- Bagoong terong
Bagoong Terong or bagoong, and bugguong in the Ilocano language, is a common ingredient used in the
Philippinesand particularly in Northern Ilocano cuisine. It is made by salting and fermenting the bonnet mouth fish. This bagoong is coarser than Bagoong Monamon, and contains fragments of the salted and fermented fish [http://www.recipetips.com/glossary-term/t--38061/bagoong.asp] ; they are similar in flavor. The odor is distinct and unique. Westerners who are unfamiliar with this condiment find the smell repulsive. Bagoong is an essential ingredient in many curries and sauces. Fish sauce, common throughout Southeast Asian cuisine, is a by-product of the bagoong process. [http://allrecipes.com/HowTo/bagoong/Detail.aspx] Known in the Philippines as "patis", it is distinguished as the clear refined layer floating on the thicker bagoong. Patis and bagoong can be interchanged in recipes, depending on personal taste and preference.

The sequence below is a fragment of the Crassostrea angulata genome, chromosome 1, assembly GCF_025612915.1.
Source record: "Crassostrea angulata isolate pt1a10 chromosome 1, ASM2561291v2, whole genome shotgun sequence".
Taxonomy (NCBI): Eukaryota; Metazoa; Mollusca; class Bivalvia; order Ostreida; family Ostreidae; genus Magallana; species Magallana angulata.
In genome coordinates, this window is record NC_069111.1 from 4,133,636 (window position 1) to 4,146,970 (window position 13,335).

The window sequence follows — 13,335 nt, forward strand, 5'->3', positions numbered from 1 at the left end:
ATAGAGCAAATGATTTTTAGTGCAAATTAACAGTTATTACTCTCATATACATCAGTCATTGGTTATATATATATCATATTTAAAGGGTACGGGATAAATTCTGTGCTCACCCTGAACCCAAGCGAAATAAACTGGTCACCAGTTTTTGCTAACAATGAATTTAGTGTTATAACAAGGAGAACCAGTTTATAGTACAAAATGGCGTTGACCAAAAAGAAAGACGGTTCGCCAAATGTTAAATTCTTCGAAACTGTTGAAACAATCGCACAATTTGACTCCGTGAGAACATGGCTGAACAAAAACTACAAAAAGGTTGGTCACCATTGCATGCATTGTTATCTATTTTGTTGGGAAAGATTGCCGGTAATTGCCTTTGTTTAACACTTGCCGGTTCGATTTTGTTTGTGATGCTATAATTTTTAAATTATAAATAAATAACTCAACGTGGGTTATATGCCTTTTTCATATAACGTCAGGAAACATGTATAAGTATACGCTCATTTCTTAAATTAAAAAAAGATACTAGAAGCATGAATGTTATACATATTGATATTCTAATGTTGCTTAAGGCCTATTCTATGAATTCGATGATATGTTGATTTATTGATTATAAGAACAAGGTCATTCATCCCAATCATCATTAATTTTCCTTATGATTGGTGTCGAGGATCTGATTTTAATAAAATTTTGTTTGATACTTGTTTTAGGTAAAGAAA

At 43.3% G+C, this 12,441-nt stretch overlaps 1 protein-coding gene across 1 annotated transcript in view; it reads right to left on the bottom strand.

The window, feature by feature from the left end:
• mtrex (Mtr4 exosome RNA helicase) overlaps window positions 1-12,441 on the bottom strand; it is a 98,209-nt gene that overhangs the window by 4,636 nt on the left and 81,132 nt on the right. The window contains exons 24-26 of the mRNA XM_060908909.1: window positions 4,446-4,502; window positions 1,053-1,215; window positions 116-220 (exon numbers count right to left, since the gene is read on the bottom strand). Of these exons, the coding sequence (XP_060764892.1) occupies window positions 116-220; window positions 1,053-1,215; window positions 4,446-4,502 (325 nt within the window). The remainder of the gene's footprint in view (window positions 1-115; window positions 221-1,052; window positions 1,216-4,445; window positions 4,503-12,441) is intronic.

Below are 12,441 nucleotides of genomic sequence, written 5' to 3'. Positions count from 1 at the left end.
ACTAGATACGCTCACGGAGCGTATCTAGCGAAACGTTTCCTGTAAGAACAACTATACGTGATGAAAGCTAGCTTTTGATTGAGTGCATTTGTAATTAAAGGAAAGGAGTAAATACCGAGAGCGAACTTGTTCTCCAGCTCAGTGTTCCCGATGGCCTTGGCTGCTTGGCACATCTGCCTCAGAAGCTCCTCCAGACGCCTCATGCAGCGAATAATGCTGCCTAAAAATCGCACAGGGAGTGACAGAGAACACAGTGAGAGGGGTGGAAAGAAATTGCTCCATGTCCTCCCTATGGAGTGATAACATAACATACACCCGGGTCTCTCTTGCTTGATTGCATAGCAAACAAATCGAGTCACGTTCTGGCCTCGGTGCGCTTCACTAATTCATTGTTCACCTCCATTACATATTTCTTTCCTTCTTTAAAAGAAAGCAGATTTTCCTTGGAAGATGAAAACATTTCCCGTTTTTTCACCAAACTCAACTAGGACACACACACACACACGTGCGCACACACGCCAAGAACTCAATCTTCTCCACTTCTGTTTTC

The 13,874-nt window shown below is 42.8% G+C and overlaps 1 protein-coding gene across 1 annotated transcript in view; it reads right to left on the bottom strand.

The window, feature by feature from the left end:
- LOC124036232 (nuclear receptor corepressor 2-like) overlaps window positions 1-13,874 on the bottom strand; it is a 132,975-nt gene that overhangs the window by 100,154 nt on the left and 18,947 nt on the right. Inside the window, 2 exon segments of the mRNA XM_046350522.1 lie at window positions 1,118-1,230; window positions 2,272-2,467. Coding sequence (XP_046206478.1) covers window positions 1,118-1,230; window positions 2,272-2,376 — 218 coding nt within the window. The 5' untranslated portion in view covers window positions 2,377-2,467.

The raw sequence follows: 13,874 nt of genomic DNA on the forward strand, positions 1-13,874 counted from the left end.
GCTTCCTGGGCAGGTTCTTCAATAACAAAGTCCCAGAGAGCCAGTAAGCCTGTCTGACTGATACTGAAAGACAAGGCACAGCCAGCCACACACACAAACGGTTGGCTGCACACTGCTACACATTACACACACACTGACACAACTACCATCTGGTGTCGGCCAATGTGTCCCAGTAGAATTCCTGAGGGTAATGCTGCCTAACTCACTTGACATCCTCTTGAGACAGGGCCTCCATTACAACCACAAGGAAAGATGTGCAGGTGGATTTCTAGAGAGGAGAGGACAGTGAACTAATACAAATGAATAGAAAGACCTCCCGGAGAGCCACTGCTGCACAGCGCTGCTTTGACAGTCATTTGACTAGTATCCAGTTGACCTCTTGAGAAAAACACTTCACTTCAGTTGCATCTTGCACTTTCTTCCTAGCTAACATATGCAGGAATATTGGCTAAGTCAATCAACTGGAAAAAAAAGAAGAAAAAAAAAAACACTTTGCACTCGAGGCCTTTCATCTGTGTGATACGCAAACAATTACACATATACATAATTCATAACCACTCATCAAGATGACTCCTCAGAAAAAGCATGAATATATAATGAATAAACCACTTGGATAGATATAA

Bagoong is used as a flavor enhancing agent in the place of
salt, soy sauce, or monosodium glutamate(MSG). It is used to make a fish stock, the base of many Ilocano dishes, such as pinakbet, dinengdeng, inabrawor as a dressing for cold steamedgreens in the dish kinilnat(ensalada), like ferns, bitter melonleaves, or sweet potatoleaves. Bagoong is used as a condiment, or dipping sauce, for chicharon, whole fried fish, green and ripe mangoes, or hard boiled eggs.
It is similar in taste and odor to
* A [http://www.editthis.info/wiki/Bagoong personal reminiscence] of the history of Lorenzana brand bagoong.
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